Reiterating the negative impact of emergencies on education

From the report entitled Building a Culture of Resilience:  
'The impact of the natural disasters and political and economic turmoil on children and the education sector is immense.  In the Horn of Africa, the mortality rate for Somali children is one of the highest in the world and school attendance is the lowest globally. Nearly 9 million children are out of school in [Eastern and Southern Africa Region] ESAR, many of them due to emergencies such as conflict, socio‐political crises, and recurring natural disasters. These emergencies regularly disrupt schooling for millions more. In countries like Madagascar, where large‐scale disasters like cyclones occur regularly, education is disrupted sometimes for months, increasing drop‐out rates and negatively impacting on attendance rates generally. In Rwanda and Malawi, frequent flooding and disease outbreaks interrupt schooling. Malawi also experiences heavy annual seasonal wind storms which often damage school roofs, forcing classes to share learning spaces or meet outside in unbearable conditions during the rainy season. Comoros experienced a fuel crisis in August 2008 and a teachers’ strike in 2010, closing schools and postponing year‐end examinations. In addition to the natural disasters and man‐made emergencies in ESAR, the education sector in nearly all of the countries faces severe lack of resources and funding and is heavily reliant on external support. Teacher shortages, large class sizes, lack of up‐to‐date and relevant learning aids, and inadequate classrooms, to name only a few factors, combine to make progress in the education sector challenging. Despite these obstacles, there are noteworthy achievements to report from the ESAR education sector. Rwanda, one of the five countries that participated in this evaluation, has attained one of the highest primary school enrolment rates in Africa, with nearly 96 per cent of boys and 97 per cent of girls attending primary school.'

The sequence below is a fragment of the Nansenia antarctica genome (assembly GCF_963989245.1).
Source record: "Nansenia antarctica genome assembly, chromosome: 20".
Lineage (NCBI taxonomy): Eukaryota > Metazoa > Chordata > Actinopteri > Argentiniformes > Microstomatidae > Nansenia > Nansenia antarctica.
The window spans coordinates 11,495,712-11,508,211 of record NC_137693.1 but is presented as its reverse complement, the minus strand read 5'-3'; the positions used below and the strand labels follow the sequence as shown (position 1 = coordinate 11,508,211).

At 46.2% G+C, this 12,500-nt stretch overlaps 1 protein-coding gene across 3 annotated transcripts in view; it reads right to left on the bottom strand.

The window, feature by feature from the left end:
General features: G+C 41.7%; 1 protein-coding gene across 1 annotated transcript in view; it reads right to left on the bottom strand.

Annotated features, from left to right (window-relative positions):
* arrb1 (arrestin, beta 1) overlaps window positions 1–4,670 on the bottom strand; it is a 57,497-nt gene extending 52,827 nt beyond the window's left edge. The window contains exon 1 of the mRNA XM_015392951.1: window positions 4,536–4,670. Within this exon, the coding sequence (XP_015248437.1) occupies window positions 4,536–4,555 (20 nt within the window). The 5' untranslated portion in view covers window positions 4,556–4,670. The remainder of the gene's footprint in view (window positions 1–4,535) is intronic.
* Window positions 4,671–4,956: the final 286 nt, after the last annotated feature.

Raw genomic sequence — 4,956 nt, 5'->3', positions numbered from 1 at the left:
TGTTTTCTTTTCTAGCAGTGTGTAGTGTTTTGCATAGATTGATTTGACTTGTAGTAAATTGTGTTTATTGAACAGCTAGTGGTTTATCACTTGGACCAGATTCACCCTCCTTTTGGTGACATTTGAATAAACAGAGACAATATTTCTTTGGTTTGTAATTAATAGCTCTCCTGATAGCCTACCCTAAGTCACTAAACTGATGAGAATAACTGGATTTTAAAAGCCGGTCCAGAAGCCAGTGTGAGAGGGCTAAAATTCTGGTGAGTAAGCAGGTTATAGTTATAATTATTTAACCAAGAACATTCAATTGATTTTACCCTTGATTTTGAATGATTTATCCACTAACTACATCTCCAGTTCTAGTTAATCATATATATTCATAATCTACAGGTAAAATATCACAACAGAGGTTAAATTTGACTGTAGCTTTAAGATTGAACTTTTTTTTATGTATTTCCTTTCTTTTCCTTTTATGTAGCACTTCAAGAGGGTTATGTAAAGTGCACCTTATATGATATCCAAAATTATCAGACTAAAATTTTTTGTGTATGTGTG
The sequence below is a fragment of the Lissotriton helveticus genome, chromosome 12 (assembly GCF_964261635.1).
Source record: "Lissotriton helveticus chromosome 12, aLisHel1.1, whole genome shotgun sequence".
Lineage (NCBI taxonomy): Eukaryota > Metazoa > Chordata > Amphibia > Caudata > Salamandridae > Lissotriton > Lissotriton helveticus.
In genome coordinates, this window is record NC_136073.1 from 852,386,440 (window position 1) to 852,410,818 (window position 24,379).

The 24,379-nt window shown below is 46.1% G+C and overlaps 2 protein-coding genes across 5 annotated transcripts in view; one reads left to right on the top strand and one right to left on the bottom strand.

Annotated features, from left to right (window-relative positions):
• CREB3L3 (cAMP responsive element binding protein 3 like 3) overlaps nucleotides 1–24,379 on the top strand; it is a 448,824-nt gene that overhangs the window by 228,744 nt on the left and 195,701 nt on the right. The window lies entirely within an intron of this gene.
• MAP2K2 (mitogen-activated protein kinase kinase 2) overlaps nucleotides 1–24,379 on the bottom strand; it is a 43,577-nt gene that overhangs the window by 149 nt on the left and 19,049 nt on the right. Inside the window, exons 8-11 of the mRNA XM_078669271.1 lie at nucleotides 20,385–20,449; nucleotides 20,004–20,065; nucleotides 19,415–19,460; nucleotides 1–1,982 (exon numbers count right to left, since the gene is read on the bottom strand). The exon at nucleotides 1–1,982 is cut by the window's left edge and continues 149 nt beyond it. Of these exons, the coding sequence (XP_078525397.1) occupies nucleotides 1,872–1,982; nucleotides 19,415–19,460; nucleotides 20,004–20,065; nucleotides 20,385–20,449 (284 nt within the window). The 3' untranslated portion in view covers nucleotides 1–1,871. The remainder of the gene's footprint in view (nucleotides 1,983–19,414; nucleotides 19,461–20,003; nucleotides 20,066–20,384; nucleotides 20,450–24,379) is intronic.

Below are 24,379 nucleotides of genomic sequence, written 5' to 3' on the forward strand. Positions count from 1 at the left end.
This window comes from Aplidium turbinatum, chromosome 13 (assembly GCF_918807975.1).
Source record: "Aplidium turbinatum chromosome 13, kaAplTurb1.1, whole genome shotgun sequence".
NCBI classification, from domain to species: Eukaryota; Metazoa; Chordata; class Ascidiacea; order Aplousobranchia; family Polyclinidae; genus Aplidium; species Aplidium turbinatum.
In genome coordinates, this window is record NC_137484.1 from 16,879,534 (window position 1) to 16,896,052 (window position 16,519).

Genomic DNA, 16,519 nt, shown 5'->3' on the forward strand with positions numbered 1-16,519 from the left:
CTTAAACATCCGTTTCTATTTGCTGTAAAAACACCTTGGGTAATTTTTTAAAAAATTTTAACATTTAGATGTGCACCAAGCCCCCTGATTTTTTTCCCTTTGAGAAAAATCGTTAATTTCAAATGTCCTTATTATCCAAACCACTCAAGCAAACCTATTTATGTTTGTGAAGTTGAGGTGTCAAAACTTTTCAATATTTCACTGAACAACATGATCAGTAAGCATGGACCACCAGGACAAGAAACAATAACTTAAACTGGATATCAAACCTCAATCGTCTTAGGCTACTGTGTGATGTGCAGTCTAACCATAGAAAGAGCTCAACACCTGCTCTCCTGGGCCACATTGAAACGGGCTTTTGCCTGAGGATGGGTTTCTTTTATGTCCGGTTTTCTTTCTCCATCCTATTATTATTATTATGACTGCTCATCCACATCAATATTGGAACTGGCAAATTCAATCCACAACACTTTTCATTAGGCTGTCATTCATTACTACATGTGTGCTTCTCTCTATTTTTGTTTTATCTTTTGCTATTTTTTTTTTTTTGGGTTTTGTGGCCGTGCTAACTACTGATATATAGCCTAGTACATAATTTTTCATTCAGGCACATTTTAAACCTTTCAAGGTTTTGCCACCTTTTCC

The above passage alone highlights the strong link between Disaster Risk Reduction and educational outcomes. 

The full report includes Disaster Risk Reduction Capacity Gaps, and 16 'Lessons Learned'. Worth a look - check out the full report here.

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